Researchers describe a molecular strategy that helps prevent tumour formation in mice
The body's process for manufacturing fatty acids is regulated by the enzyme FASN. In normal cells, this is not a very active process—except occasionally in the liver and adipose tissue—since most of the fatty acids we need for cell maintenance are obtained from the diet. However, it is known that FASN is overexpressed in many types of cancer, such as prostate, breast, thyroid, colorectal, bladder, lung, and pancreatic cancer. Therefore, even though its relationship with the disease is still poorly understood, scientists from around the world are studying FASN as a potential target for cancer treatment.
Now, a team of researchers led by Miguel Quintela-Fandino, Head of the Breast Cancer Clinical Research Unit of the Spanish National Cancer Research Centre (CNIO), has discovered the link between FASN and cancer and has shown that therapies that inhibit FASN are highly effective in early stages of cancer to prevent the development of tumours in mice and cell cultures, but not to treat tumours once they have already appeared. The results are published in Nature Communications.
One of the main findings of the study is that the importance of FASN for the development of cancer is not related to its ability to generate fatty acids. Until now, it was thought that tumour cells over-activate FASN to generate energy, build their cell membranes, etc. "In this work, however, we show that cancer continues to capture these fatty acids from circulating blood," explains Quintela, leader of the study. "Therefore, FASN's function of synthesising fatty acids is not necessary for cancer cells."
Cancer does need FASN to help it arise. The researchers discovered that FASN is essential for one of the key processes—known as the hallmarks of cancer—in the transformation of a normal cell into a cancer cell: anchorage-independent growth. That is, being able to grow without being attached to a solid surface, a capacity that a normal cell does not have. "Together with other signs—such as the ability to invade and resistance to programmed cell death—a key feature that defines that a cell is transforming into a malignant cell is that it can grow autonomously and separate itself from the tissue to which it is anchored," explains study leader Quintela. "As soon as they separate, normal cells enter a process called anoikis and die, while tumour cells can continue growing."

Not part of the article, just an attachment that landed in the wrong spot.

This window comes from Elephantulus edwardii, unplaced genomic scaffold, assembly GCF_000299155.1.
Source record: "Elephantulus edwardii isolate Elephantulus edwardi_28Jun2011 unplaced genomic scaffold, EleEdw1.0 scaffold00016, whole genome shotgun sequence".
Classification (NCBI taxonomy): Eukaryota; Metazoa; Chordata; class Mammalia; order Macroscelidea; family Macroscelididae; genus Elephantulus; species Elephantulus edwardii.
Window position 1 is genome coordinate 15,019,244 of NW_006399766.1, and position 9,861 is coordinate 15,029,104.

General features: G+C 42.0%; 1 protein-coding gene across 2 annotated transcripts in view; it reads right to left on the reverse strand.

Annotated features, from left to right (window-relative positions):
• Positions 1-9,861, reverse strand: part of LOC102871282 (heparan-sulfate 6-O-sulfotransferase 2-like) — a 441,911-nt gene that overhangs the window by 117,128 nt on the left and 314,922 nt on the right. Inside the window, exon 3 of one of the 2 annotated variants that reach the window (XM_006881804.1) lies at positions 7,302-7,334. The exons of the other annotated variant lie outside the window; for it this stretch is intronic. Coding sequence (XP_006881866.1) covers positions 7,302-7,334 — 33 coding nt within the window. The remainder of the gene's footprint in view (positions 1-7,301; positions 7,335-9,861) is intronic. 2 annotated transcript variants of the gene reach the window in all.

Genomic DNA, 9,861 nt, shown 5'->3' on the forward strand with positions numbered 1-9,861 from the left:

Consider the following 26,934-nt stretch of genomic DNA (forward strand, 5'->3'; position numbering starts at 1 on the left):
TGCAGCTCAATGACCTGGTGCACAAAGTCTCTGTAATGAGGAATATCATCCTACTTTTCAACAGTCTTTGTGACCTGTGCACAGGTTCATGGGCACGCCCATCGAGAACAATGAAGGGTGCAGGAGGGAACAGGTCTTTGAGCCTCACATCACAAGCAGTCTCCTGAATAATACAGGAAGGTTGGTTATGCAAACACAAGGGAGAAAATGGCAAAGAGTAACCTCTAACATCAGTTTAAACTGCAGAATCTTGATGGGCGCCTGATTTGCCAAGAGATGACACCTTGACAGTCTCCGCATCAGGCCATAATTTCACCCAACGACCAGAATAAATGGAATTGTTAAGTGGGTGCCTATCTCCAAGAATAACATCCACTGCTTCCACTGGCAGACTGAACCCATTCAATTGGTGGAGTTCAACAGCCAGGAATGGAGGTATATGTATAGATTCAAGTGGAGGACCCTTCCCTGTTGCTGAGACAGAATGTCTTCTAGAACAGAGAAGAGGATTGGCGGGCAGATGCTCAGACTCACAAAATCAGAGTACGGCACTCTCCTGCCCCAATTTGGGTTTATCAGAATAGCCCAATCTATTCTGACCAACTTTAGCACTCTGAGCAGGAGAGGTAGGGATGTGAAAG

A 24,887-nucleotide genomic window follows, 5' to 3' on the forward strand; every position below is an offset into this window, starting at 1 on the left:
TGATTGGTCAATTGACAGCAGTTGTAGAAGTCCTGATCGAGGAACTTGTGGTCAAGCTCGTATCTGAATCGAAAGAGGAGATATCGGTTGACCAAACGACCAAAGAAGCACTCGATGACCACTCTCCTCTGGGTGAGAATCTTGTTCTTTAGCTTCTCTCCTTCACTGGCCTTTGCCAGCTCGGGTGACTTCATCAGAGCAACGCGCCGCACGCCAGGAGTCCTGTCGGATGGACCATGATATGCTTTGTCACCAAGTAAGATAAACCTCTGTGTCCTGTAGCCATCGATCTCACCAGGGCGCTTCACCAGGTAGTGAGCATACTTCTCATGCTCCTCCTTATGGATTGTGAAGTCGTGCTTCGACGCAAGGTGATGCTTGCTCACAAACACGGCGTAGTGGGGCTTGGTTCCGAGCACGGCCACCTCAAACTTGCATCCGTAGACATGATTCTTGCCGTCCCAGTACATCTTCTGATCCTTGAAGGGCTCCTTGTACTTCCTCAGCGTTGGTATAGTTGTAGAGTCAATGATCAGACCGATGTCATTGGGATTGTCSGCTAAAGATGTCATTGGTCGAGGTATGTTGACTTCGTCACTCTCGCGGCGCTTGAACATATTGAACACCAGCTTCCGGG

Without FASN there is no tumour
Working with a transgenic mouse model that develops an aggressive type of breast cancer, the team found that by eliminating FASN the tumours did not appear. Quintela explains why: "Anchorage-independent growth increases the amount of free radicals produced by the mitochondria, and after reaching a certain level these would suffocate the cancer cells and they would die. How do the cells avoid this? By using FASN, since FASN regulates a process called reductive carboxylation that eliminates this excess of free radicals. Therefore, when we blocked FASN in our study, free radicals accumulated in an uncontrolled manner, which prevented the growth of tumours."
The team confirmed these results in cultures of normal mouse cells in which they overexpressed known oncogenes—such as KRAS (involved in lung cancer) or PyMT and HER2 (involved in breast cancer)—to induce the transformation of normal cells into malignant cells. By eliminating the expression of FASN, normal cells did not transform into cancer cells, even though the oncogenes were overexpressed.
Researchers around the world are studying the potential of FASN to treat certain types of cancer. However, the results of the CNIO team suggest that its effectiveness is preventive, not therapeutic. "In our mouse model, which develops a highly penetrant form of breast cancer, areas where FASN was present developed cancer, whereas tumours did not develop in areas where we blocked FASN, and survival increased by 68%," says Quintela. "But when we tried to inhibit FASN in already established tumours, there was a small transient effect that hardly affected tumour progression."
In the following steps of the investigation, the team will try to study the implications of these findings for metastasis and the immune system's response to tumours. In the future, the potential of these findings for application in risk populations could also be analysed.